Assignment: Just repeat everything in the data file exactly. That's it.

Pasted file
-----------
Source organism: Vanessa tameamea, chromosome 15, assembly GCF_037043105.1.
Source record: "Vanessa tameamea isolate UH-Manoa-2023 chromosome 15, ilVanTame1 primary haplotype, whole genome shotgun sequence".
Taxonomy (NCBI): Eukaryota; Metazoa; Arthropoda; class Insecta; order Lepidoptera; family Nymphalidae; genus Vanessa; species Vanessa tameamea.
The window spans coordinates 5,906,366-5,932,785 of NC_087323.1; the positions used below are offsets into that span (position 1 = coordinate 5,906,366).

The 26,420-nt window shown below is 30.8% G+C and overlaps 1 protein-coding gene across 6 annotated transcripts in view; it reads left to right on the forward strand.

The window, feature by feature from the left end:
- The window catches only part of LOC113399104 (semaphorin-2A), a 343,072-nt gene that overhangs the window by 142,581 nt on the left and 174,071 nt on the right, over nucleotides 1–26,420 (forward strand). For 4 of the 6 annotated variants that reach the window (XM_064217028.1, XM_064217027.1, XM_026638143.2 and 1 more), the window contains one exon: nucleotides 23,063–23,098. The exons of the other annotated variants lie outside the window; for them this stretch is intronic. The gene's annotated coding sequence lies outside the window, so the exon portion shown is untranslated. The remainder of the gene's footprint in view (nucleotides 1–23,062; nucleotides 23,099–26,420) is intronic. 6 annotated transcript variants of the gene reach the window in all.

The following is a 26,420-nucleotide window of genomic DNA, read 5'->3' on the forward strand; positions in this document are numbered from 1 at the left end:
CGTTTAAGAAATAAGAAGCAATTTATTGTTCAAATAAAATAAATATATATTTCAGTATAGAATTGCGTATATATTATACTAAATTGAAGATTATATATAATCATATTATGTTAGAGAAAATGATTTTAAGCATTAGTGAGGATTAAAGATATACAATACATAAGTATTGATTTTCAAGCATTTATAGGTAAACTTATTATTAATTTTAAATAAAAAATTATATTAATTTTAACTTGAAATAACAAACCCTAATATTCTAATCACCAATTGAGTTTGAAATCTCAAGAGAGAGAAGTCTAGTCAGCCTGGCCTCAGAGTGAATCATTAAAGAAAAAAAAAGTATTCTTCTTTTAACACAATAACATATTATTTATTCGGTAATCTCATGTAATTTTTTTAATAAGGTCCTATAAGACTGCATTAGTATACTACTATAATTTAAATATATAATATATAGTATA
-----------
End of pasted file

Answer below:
Source organism: Vanessa tameamea, chromosome 15, assembly GCF_037043105.1.
Source record: "Vanessa tameamea isolate UH-Manoa-2023 chromosome 15, ilVanTame1 primary haplotype, whole genome shotgun sequence".
Taxonomy (NCBI): Eukaryota; Metazoa; Arthropoda; class Insecta; order Lepidoptera; family Nymphalidae; genus Vanessa; species Vanessa tameamea.
The window spans coordinates 5,906,366-5,932,785 of NC_087323.1; the positions used below are offsets into that span (position 1 = coordinate 5,906,366).

The 26,420-nt window shown below is 30.8% G+C and overlaps 1 protein-coding gene across 6 annotated transcripts in view; it reads left to right on the forward strand.

The window, feature by feature from the left end:
- The window catches only part of LOC113399104 (semaphorin-2A), a 343,072-nt gene that overhangs the window by 142,581 nt on the left and 174,071 nt on the right, over nucleotides 1–26,420 (forward strand). For 4 of the 6 annotated variants that reach the window (XM_064217028.1, XM_064217027.1, XM_026638143.2 and 1 more), the window contains one exon: nucleotides 23,063–23,098. The exons of the other annotated variants lie outside the window; for them this stretch is intronic. The gene's annotated coding sequence lies outside the window, so the exon portion shown is untranslated. The remainder of the gene's footprint in view (nucleotides 1–23,062; nucleotides 23,099–26,420) is intronic. 6 annotated transcript variants of the gene reach the window in all.

The following is a 26,420-nucleotide window of genomic DNA, read 5'->3' on the forward strand; positions in this document are numbered from 1 at the left end:
CGTTTAAGAAATAAGAAGCAATTTATTGTTCAAATAAAATAAATATATATTTCAGTATAGAATTGCGTATATATTATACTAAATTGAAGATTATATATAATCATATTATGTTAGAGAAAATGATTTTAAGCATTAGTGAGGATTAAAGATATACAATACATAAGTATTGATTTTCAAGCATTTATAGGTAAACTTATTATTAATTTTAAATAAAAAATTATATTAATTTTAACTTGAAATAACAAACCCTAATATTCTAATCACCAATTGAGTTTGAAATCTCAAGAGAGAGAAGTCTAGTCAGCCTGGCCTCAGAGTGAATCATTAAAGAAAAAAAAAGTATTCTTCTTTTAACACAATAACATATTATTTATTCGGTAATCTCATGTAATTTTTTTAATAAGGTCCTATAAGACTGCATTAGTATACTACTATAATTTAAATATATAATATATAGTATA